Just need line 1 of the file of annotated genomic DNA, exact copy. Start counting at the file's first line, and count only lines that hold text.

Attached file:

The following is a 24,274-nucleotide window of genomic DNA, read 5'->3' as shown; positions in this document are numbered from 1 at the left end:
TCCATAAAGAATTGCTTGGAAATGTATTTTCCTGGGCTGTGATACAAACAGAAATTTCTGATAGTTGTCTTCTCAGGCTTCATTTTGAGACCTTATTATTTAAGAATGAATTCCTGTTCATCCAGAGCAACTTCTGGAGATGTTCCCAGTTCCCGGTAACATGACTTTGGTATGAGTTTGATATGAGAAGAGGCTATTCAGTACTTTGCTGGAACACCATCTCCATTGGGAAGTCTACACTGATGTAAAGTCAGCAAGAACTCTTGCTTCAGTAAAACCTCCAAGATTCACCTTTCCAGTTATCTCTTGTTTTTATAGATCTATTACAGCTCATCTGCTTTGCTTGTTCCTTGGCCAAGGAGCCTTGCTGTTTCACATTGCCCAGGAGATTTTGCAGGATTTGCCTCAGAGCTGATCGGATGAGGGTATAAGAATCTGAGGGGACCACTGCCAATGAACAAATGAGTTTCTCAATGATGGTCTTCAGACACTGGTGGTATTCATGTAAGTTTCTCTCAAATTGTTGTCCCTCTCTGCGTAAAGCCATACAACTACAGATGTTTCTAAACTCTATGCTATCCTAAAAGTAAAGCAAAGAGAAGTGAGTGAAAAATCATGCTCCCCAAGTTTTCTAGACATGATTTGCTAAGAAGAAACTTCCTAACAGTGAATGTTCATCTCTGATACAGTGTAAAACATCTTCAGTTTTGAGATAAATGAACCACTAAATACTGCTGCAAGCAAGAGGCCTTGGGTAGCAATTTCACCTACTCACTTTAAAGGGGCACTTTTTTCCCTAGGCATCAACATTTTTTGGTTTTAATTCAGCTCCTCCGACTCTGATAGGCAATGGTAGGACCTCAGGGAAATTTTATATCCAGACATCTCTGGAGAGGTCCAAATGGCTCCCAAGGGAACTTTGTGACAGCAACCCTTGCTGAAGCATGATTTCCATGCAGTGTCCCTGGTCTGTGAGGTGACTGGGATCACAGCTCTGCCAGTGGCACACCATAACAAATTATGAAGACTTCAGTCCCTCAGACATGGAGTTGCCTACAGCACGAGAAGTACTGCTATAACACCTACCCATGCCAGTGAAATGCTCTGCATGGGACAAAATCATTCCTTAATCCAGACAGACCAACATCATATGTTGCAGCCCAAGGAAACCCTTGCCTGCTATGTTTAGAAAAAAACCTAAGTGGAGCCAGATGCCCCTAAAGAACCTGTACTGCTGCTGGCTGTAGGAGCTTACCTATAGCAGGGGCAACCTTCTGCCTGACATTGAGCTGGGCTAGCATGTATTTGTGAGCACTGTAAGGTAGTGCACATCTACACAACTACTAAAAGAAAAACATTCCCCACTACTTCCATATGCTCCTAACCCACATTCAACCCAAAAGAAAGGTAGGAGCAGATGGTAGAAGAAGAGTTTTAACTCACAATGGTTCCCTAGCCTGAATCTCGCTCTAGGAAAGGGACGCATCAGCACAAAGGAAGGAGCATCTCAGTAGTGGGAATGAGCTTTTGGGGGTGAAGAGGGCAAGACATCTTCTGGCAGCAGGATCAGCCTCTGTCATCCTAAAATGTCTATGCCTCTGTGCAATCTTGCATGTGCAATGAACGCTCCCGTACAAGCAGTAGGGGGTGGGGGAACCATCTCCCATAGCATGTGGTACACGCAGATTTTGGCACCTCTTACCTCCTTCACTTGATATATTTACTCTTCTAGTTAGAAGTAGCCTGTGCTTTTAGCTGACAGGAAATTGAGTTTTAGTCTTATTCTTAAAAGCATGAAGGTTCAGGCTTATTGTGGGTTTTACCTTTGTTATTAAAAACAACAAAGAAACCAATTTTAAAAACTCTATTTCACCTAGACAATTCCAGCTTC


The following is a 24,274-nucleotide window of genomic DNA, read 5'->3' as shown; positions in this document are numbered from 1 at the left end: